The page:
Classical humanism is distinguished by emphases on philosophy, written codes of virtues and ethics, and the creation of a body of literature and art. It often looks back to a prior age of heroism. It is generally the philosophy of a privileged aristocracy.(The term, as we use it here, describes a type of humanism, and is not exactly contiguous with the Classical Era)
- Chou Dynasty (Chinese) Humanism (ca. 1200-200 B.C.):
Philosophy has always been crucial to Chinese identity. In the first period of Chinese Humanism, two major schools of thought were developed:
- Taoism, the way of virtue. This was a highly mystical and metaphysical look at the basic nature of the universe. It advocated a system of virtue based on harmony with nature. Although too abstract to be truly humanist, the Taoist metaphysics established the foundation for the development of Chinese medicine.
- Confucianism, a very different look at virtues and ethics. Confucianism was profoundly humanist, composed (as it was) of hundreds of detailed precepts on the subject of human existence and the social order. Structure, propriety and ritual were the guiding concepts of Confucianism. Like Taoism, Confucianism looked to nature for guidance.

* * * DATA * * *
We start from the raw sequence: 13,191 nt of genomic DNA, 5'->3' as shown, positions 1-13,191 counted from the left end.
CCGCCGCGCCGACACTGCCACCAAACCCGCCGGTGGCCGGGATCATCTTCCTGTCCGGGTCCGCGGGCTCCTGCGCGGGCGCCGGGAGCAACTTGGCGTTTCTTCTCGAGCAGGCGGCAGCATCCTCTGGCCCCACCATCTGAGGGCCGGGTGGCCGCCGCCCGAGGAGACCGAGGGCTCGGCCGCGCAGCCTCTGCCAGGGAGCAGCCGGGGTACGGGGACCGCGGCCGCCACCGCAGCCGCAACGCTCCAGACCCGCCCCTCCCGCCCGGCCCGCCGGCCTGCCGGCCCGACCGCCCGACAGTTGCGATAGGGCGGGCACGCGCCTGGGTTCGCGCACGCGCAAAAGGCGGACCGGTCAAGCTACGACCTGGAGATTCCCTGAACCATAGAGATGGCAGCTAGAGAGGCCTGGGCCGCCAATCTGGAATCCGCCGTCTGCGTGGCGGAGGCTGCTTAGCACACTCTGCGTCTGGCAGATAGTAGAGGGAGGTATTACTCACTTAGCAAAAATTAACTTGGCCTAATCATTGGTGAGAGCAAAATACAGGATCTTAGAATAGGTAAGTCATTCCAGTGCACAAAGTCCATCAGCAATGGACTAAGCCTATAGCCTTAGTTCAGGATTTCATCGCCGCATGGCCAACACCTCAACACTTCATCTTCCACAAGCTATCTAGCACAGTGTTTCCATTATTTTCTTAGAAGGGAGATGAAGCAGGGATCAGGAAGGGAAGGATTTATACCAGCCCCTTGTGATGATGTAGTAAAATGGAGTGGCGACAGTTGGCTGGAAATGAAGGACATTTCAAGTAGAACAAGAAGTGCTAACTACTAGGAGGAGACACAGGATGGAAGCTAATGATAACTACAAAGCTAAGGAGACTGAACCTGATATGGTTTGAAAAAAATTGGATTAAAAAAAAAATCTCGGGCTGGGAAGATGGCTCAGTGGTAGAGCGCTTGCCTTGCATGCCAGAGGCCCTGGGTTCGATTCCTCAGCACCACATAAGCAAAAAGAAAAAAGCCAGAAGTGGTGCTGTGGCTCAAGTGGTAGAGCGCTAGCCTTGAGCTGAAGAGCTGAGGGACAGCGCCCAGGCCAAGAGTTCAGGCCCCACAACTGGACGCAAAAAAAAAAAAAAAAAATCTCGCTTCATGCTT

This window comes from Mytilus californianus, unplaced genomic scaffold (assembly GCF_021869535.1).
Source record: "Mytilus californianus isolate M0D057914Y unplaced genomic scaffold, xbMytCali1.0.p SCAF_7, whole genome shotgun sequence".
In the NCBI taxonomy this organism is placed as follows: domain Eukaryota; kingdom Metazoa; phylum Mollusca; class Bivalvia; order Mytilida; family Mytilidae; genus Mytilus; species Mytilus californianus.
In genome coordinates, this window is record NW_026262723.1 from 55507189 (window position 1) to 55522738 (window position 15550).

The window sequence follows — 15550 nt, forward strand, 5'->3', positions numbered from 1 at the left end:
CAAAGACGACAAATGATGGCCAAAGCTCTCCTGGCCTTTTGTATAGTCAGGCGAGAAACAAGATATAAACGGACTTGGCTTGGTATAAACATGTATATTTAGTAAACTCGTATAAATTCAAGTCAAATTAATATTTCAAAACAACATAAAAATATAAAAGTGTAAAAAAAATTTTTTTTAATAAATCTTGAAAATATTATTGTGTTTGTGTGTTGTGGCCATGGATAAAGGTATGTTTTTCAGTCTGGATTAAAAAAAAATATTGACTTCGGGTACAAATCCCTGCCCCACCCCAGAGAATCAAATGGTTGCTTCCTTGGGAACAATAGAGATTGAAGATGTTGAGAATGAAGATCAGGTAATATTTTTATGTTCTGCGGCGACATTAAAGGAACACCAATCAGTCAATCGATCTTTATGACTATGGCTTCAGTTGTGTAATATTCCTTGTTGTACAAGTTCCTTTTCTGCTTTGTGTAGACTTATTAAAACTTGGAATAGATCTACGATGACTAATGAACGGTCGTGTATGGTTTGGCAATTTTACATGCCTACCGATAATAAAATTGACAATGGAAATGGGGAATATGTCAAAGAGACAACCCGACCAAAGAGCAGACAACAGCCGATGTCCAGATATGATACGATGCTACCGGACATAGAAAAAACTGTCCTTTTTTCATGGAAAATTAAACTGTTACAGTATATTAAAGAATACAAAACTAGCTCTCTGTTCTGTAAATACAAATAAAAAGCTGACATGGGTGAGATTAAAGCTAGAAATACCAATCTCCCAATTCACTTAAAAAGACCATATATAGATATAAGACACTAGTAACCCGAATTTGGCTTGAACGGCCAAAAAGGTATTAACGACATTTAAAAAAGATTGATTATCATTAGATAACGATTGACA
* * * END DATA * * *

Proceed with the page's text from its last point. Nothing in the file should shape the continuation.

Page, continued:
- Human-centered sculpture and painting, in a increasingly natural and realistic style.
- A fascination with mathematics and geometry, leading to advances in architecture.
- The development of the art of drama, and the creation of great works of theater.
- Writings on the subject of virtue and excellence.
- The three greatest Western philosophers, and their philosophies:
- Socrates: He used paradox and discourse to rid students of preconceptions, and give them a radically different perspective on life. Socrates was very concerned with virtue, but disavowed the codification of the same.
- Plato: He developed a mystical and metaphysical view of the universe. The profound truths he uncovered could be applied to any situation. He was to have a profound influence on the later development of Christian theology.
- Aristotle: He was concerned with the minute details of human life and the social order. He believed that Divine order was embodied in the physical world, and discoverable though investigation. His “physicalized metaphysics” became the foundation for Western Science.
|<< Previous||Next >>|